Disney+ reported 73.7 million subscribers as of September 30, with ESPN+ topping 10 million for the first time.
ESPN’s tally of 10.3 million streaming subscribers was almost triple the level of a year ago, though average revenue per subscriber fell 12% to 4.54. (ARPU figures at ESPN do not include pay-per-view events, notably the company’s popular UFC offerings.) Hulu reported 32.5 million subscribers to its on-demand service and another 4.1 million to the Hulu + Live TV package. The total of 36.6 million subscribers was up 28% from the same period a year ago.
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Direct-to-Consumer & International revenue for the quarter increased 41% to $4.9 billion, while operating losses in the unit decreased from $751 million to $580 million. There were no figures in the earnings release for Mulan, which was released in September as a Premier Access title for $30 to all Disney+ subscribers.
In August, the company reported 60.5 million subscribers for Disney+, putting it already within the range of internal forecasts for subscribers within five years just eight months after launch. The bottom line, however, is a bit more problematic, with losses expected to continue on the streaming side until fiscal 2024.
The quarterly numbers were released on the one-year anniversary of the launch of Disney+, the most successful of the five billion-dollar-plus services that have hit the market to challenge Netflix over the past year. Apple TV+, HBO Max and NBCUniversal’s Peacock have seen varied results thus far and Quibi said last month it is shutting down after a six-month attempt to mount a mobile-only streaming offering.
While Apple went global right off the bat, Disney+ has executed a more gradual rollout in Europe, North America, Australia and key Asian territories like Japan. Next week, it will arrive in Latin America, including major territories like Brazil and Argentina. In India, it has gone out as an offering via Hotstar, the major distributor Disney acquired in the $71.3 billion Fox deal. In some parts of the world, like the Middle East and North Africa, Disney+ programming is licensed to pay-TV partners and the streaming service as of now is not up and running. Disney in December plans to reveal updated plans for Hotstar and the rest of its portfolio during an investor day presentation.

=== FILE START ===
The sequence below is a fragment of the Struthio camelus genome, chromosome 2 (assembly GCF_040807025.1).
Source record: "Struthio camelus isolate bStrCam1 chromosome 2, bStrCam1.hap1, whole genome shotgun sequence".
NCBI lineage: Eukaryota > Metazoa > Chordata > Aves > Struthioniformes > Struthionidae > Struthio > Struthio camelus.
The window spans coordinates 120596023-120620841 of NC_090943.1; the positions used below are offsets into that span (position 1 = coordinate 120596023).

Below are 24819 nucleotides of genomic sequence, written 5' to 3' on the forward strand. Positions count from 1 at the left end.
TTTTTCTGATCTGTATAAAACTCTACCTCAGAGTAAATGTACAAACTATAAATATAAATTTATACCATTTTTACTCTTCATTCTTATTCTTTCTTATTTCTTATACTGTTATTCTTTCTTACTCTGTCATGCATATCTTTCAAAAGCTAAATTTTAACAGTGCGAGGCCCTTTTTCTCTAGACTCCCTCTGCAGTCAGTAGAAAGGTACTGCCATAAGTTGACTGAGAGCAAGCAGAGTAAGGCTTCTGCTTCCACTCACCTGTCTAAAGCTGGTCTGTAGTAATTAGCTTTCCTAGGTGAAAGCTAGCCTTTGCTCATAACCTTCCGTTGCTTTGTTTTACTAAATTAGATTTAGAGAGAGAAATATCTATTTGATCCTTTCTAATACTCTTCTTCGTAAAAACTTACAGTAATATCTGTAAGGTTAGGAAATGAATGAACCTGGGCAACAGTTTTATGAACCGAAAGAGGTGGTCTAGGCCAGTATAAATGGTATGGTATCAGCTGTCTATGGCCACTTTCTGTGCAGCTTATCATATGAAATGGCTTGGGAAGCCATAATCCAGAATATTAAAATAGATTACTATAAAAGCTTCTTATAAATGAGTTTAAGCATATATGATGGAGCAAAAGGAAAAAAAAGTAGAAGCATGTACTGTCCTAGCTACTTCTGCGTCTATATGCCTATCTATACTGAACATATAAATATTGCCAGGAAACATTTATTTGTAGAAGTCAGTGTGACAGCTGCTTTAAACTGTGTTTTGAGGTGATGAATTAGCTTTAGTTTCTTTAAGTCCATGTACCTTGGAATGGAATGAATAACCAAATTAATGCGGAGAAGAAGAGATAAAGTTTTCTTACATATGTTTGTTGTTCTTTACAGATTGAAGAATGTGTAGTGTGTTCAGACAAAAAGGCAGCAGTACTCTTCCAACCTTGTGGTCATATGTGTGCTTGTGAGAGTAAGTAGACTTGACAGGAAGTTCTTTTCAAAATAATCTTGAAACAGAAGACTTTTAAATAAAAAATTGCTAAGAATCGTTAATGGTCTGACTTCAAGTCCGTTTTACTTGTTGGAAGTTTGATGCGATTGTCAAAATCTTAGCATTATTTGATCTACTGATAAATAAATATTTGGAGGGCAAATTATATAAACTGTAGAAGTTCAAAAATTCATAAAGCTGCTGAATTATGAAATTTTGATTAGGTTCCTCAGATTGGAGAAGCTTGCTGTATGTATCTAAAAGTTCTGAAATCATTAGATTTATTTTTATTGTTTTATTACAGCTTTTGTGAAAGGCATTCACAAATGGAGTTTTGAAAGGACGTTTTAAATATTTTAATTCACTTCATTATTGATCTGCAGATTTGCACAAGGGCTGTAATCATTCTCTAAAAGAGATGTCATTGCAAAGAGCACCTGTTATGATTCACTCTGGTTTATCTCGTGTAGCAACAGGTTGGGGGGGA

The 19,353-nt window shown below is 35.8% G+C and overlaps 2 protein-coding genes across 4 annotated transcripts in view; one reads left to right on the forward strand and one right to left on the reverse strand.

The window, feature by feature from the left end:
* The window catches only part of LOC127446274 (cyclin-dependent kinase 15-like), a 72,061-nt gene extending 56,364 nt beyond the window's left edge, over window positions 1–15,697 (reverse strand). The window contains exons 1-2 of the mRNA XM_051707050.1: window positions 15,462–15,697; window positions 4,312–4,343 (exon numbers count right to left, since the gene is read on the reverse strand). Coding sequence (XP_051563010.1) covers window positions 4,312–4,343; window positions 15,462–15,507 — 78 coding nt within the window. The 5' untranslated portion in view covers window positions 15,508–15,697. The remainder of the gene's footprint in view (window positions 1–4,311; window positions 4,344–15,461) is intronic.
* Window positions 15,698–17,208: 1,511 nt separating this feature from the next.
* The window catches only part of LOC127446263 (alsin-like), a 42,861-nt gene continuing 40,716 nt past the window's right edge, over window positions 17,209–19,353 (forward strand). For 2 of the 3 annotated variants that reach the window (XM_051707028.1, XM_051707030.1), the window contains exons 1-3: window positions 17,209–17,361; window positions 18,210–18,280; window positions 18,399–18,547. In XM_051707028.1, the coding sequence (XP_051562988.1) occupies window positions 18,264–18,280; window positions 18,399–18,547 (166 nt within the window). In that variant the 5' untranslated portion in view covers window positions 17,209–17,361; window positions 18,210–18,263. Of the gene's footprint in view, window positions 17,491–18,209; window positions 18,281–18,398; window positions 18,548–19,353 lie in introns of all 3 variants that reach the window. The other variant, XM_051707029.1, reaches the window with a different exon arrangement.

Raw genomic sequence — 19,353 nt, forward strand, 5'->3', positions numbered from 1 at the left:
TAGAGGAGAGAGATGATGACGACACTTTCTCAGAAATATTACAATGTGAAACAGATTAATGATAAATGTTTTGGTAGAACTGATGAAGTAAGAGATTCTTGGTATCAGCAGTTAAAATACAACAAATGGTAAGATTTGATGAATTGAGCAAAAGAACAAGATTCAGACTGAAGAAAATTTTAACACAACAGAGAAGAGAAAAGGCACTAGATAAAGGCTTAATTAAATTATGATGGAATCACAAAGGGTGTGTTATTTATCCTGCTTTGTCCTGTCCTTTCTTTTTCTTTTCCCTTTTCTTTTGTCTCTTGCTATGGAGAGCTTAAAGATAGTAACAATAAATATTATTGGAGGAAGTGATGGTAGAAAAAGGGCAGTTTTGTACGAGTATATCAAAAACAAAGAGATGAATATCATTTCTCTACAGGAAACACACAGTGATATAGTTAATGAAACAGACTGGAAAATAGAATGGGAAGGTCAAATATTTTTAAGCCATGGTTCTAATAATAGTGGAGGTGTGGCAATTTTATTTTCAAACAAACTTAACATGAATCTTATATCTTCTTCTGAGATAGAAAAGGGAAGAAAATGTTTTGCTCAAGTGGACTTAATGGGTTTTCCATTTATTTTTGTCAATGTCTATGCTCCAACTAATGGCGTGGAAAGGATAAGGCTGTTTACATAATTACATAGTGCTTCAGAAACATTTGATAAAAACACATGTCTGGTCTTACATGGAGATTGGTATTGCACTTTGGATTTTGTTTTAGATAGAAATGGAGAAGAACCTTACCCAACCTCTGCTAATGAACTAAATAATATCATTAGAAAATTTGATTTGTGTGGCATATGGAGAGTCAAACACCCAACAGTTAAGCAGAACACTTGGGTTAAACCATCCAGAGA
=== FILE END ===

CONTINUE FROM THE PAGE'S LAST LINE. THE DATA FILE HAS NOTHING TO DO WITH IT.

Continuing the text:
Hulu came under Disney’s full control in 2019, after the company bought out Comcast shortly and acquired 21st Century Fox’s stake. Hulu has continued to grow steadily, as has its industry-leading live TV package, but the 13-year-old streaming service has entered something of a transitional phase. Plans for its long-awaited international rollout were put on hold early this year due to COVID-19. Shortly before the pandemic swept through the U.S., Randy Freer exited as head of Hulu in a reorganization.
Freer’s duties were redirected to Kevin Mayer, who headed the company’s Direct-to-Consumer & International unit. Mayer then departed and another reorg last month centralized all distribution and gave oversight of Hulu to Kareem Daniel. Hulu’s programming mix has added adult-skewing fare from FX, though the integration of Fox TV development into Disney has not been a seamless process, according to insiders.
ESPN is at a similar crossroads. ESPN+ has grown, though most top-tier programming — especially big-ticket sports rights remains at the “mother ship” of ESPN. With pay-TV subscriber trends limiting ratings and advertising, few at Disney dispute the need to pivot to streaming at ESPN, but it will take some time to turn that battleship. ESPN chief Jimmy Pitaro says rights discussions with many partners are increasingly including ESPN+ components but the economics of sports may make streaming exclusives difficult to pull off at scale.
With COVID-19 gouging revenue in 2020 and even a resumed NBA season posting dramatic ratings declines, ESPN has had to retrench, as have other major sports entities. Earlier this month, it cut 500 positions, most of them in its traditional broadcast operation.
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